The Fed’s economic forecasts will accompany Powell’s comments and the jury is definitely out on what they will predict for Q4 and Q1

The Redbook released later today is likely to point towards a year on year rise in retail sales while in the short term, the rise of Covid-19 cases will lead to a fall.

Industrial production is expected to continue its recent rise, but the size of the increase will continue to shrink.

Employment remains the most significant driver of the recovery and the Fed will express concern over the recent falls in short term indicators. The most recent NFP data was more than disappointing and Powell will address his concerns that a package of measures to support business has not been forthcoming.

The dollar index remains mixed but appears to have halted its recent precipitous falls. Yesterday, it traded between 90.89 and 90.42. It closed at 90.68. It requires a close above 91.20 to confirm a low has been created.

Merkel apologises but acts tough

The single currency is in turmoil.

Not the kind of turmoil that leads to a fall in inflation that attracts the attention of the Central Bank or the kind that is driven by a collapsing economy.

The turmoil is driven by the uncertainty being generated by the introduction of a vaccine which will slow new cases of Coronavirus and the near panic created by Germany’s decision to go into total lockdown from this week until January 10th, with a review on January 5th.

It is interesting to note that the German lockdown will have a far greater social effect than economic.

While the Christmas Holiday in Germany only really lasts from December 24th until 26th, there is a general slowdown in both industry and manufacturing while services highlighted by the financial system close for a far longer period.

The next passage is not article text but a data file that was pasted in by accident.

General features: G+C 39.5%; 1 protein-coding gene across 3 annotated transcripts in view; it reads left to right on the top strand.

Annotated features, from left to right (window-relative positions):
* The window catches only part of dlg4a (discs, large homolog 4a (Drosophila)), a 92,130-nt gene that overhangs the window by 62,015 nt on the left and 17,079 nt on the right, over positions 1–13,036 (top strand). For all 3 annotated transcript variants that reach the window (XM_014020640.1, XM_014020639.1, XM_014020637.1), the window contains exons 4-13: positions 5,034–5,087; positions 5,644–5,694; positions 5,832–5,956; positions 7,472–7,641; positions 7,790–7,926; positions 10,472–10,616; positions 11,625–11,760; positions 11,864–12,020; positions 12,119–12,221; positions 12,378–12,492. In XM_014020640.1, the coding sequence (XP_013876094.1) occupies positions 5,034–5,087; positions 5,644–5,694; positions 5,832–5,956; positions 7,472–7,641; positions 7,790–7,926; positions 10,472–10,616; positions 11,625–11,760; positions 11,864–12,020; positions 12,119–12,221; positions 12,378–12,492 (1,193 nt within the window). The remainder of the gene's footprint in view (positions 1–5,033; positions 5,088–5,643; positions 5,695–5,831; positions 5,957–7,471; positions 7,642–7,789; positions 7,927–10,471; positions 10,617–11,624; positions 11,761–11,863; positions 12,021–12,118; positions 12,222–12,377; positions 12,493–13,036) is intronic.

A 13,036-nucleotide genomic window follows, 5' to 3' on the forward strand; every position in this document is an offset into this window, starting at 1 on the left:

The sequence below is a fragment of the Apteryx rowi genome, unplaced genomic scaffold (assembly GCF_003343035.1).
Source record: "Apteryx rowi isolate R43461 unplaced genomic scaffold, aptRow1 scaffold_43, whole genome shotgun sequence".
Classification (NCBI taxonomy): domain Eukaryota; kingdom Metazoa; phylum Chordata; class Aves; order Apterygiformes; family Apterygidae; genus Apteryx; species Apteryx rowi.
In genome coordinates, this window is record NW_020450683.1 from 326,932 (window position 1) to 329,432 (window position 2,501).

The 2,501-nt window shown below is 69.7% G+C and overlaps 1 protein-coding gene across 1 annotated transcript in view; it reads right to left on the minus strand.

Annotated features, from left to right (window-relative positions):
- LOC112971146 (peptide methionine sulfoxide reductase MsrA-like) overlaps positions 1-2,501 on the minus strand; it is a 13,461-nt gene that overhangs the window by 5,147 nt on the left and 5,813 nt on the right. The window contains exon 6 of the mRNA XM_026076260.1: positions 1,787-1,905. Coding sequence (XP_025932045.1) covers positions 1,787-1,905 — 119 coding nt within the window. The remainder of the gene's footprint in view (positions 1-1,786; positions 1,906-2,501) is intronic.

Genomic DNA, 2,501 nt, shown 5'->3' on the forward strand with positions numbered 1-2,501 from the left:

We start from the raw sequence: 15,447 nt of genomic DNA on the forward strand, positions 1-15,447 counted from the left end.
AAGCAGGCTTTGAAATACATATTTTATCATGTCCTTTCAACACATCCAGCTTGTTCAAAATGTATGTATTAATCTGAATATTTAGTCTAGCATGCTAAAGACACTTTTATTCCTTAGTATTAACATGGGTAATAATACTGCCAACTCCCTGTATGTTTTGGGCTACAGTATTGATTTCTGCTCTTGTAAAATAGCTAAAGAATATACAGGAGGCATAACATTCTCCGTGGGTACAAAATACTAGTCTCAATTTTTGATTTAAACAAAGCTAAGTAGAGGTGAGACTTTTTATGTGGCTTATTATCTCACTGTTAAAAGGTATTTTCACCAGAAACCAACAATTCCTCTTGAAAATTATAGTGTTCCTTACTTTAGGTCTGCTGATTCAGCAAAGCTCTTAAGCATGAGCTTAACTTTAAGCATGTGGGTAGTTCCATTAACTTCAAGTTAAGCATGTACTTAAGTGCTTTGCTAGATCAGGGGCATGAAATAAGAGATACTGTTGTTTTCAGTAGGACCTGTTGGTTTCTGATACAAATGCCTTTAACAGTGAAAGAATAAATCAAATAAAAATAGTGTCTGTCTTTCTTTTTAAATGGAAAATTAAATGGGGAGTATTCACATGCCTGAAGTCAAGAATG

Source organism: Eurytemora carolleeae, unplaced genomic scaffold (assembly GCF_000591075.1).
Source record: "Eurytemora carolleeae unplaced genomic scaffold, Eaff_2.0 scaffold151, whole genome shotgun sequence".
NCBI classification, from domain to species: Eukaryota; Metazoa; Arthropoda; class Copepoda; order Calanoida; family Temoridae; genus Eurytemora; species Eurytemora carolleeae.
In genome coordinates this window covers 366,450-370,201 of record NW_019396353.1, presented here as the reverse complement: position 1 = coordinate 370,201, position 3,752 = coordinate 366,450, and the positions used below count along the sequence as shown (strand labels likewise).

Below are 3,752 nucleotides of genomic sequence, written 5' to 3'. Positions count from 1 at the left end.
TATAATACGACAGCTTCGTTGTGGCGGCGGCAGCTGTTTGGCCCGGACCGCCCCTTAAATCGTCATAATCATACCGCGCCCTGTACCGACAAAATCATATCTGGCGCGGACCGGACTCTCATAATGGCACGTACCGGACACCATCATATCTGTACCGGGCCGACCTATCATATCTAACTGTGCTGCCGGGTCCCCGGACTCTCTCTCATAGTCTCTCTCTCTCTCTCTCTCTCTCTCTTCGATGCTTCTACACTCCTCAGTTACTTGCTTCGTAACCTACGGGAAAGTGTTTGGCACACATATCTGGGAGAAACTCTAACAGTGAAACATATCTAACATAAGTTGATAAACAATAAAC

Despite that rather optimistic evaluation, the German lockdown, should it be repeated across the entire region is likely to be a major driver of another recession which is likely to last longer than the first.

France has come to the centre of negotiations over Brexit. A Frenchman vetoed the UK’s attempt to join and now a Frenchman is possibly going to veto the UK’s attempt to leave.

In the end, it could end up that Brussels’ choice will come down to supporting French fishermen or the overall post-Brexit relationship.

It has been said by the UK negotiating team that the often-touchy relationship between the UK and France is the major sticking point.

Were the fishing dispute to be driven by, say, the Dutch or Danish, it would be far more easily resolved, but a history of antipathy, with the UK accused of living in the past, remains.

The euro continues to be a makeweight in dollar index trades, affected by Brexit talks and concerns over the prospect of an approaching lockdown.

Yesterday, it traded between 1.2176 and 1.2115, closing at 1.2145.

Have a great day!
About Alan Hill

Alan has been involved in the FX market for more than 25 years and brings a wealth of experience to his content. His knowledge has been gained while trading through some of the most volatile periods of recent history. His commentary relies on an understanding of past events and how they will affect future market performance.”